Signs of life in the garden

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The Vastrap garden is slowly coming to life after a very cold and harsh winter. Things are taking their time though because we’ve had a few cold snaps over the past few weeks and it still hasn’t rained so there is little going on beyond the watered garden. The roses are in bud and a few are flowering, but the sweet and juicy flowers are very vulnerable to attack by grasshoppers and beetles since there’s so little else to eat in the veld. As always, the bottlebrush tree in our front garden is putting on a beautiful red display and I am thrilled to see the columbines doing so well in the shady spot I planted them last year. The artichokes are looking big and healthy, but unfortunately our usually robust lemon tree took a bit of a beating in the winter frost. I hope it will recover its former glory because I’m totally lost without a supply of lemons in the garden! My sweat peas all died during the winter, but the sweet smell of the flowering honeysuckle on the pool fence compensates a little. I planted some peony bulbs this winter and I’m very happy that most of them have come up and are growing. It’s early days yet, but I’m very excited to see what develops there.

We’ve only just started planting in the veggie garden because there is always a risk of late frost in the Eastern Free State. Last year I had terrible trouble with chickens digging up the seeds I planted and something eating all my seedlings. We’re trying to combat this by putting up nets this year, but I’m not sure if it will work. I’ve also planted more seeds in pots so that I can transplant them when they are more robust. The biggest problem at this time of year is keeping things watered properly in the hot windy weather before the rains come. I’m a bit disheartened about the veggie garden at the moment, because it’s never been as good as the first year it was established, but we’ll keep on trying. If all goes well we should have a good supply of strawberries, raspberries and blackberries during the season.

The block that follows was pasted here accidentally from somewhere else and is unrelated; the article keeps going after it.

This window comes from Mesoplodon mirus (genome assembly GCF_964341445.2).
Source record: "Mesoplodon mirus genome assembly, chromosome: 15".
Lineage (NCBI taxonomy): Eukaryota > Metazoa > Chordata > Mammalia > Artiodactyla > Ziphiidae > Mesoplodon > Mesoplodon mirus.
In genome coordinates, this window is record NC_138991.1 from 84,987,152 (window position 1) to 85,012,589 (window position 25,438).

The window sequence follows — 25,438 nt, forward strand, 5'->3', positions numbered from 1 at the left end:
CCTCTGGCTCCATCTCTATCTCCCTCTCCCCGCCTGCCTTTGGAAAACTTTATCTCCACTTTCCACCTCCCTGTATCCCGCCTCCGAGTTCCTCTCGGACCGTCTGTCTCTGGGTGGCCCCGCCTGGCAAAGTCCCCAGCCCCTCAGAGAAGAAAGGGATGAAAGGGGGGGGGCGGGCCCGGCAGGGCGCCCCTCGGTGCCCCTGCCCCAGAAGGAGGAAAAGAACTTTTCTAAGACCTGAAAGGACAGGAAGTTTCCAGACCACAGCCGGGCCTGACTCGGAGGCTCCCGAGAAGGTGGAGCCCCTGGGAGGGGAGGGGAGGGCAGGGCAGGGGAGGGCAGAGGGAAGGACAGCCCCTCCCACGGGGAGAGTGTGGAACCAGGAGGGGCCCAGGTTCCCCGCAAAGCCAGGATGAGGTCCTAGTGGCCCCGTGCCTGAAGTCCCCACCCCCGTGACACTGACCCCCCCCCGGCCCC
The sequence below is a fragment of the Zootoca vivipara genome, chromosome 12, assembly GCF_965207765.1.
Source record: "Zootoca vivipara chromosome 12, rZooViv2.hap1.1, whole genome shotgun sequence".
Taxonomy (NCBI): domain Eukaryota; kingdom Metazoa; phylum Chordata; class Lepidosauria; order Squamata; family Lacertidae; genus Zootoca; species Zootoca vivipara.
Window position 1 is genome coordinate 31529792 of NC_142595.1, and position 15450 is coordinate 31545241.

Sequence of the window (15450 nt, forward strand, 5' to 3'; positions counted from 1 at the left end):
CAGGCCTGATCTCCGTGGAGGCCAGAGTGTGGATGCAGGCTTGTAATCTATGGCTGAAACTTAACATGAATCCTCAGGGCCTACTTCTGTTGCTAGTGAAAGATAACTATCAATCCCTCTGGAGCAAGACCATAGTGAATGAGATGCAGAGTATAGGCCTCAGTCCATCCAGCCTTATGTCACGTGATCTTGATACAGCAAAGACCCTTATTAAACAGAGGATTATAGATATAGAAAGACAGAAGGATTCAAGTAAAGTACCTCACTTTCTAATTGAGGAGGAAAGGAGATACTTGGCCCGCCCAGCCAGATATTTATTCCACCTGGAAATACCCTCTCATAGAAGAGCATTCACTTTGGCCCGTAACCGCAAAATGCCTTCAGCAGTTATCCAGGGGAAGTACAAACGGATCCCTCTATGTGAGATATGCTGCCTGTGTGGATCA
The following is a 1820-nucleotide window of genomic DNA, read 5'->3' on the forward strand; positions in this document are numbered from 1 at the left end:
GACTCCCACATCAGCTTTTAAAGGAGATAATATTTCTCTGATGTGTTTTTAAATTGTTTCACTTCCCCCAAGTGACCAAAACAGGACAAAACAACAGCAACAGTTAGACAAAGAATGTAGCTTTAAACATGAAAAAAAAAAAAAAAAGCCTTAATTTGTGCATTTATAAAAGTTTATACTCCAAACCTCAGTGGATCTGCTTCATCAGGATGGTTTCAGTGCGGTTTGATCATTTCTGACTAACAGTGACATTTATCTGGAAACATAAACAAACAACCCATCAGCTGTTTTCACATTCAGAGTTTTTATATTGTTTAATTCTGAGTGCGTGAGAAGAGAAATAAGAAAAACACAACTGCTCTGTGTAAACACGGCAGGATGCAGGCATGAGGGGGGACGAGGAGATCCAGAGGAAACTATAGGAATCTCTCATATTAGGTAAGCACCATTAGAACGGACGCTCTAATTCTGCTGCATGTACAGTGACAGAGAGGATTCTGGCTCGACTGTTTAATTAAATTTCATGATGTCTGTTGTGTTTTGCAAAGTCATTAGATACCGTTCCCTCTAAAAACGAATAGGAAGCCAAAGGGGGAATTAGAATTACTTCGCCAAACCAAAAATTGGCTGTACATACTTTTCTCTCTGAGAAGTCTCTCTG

Things are fairly quiet on the farm while Quentin waits for the first rains to fall. That will signal the start of the crop season which is very busy, but for now we are taking the gap and installing some heating for our swimming pool. A few years ago my dad gave us a system of plastic pipes that are used to heat the pool water, but we’ve never installed them because it required a bit of work to set it up. Since I am desperate to swim with Livia this summer and our pool is usually very cold, I begged Quentin to do something about it. The team in the workshop have spent ages building a huge frame to instal the pipes on and it is looking good so far. I must say I didn’t realise what a big job it would be, but hopefully it will work!

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4 thoughts on “Signs of life in the garden

  1. I can’t believe how the Columbines grow there. I have always thought of them as a mountain flower (cool air; high altitude). I have learned something! Good luck with all the edible plants

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    • Thanks Penn! We are high altitude and cold in winter so perhaps that’s why. I am really thrilled with them as I didn’t know what to expect when I planted them. Hopefully they will multiply if I leave them to go to seed. xx

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